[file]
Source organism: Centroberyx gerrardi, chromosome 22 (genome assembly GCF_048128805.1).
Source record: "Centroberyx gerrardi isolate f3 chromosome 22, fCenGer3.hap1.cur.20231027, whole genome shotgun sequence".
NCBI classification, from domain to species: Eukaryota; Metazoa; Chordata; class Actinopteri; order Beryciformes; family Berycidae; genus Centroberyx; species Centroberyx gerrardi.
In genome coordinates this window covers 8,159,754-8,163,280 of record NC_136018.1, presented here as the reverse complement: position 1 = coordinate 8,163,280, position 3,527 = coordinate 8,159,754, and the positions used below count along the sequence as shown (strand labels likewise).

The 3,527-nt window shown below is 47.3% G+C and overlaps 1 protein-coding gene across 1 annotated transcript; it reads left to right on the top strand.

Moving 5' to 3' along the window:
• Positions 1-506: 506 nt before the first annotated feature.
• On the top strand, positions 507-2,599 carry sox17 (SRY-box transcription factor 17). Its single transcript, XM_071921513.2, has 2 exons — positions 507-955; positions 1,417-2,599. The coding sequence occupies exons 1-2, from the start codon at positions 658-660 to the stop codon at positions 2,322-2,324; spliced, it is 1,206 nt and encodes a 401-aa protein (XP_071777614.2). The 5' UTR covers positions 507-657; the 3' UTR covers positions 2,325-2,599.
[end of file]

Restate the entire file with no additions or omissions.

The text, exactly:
Source organism: Centroberyx gerrardi, chromosome 22 (genome assembly GCF_048128805.1).
Source record: "Centroberyx gerrardi isolate f3 chromosome 22, fCenGer3.hap1.cur.20231027, whole genome shotgun sequence".
NCBI classification, from domain to species: Eukaryota; Metazoa; Chordata; class Actinopteri; order Beryciformes; family Berycidae; genus Centroberyx; species Centroberyx gerrardi.
In genome coordinates this window covers 8,159,754-8,163,280 of record NC_136018.1, presented here as the reverse complement: position 1 = coordinate 8,163,280, position 3,527 = coordinate 8,159,754, and the positions used below count along the sequence as shown (strand labels likewise).

The 3,527-nt window shown below is 47.3% G+C and overlaps 1 protein-coding gene across 1 annotated transcript; it reads left to right on the top strand.

Moving 5' to 3' along the window:
• Positions 1-506: 506 nt before the first annotated feature.
• On the top strand, positions 507-2,599 carry sox17 (SRY-box transcription factor 17). Its single transcript, XM_071921513.2, has 2 exons — positions 507-955; positions 1,417-2,599. The coding sequence occupies exons 1-2, from the start codon at positions 658-660 to the stop codon at positions 2,322-2,324; spliced, it is 1,206 nt and encodes a 401-aa protein (XP_071777614.2). The 5' UTR covers positions 507-657; the 3' UTR covers positions 2,325-2,599.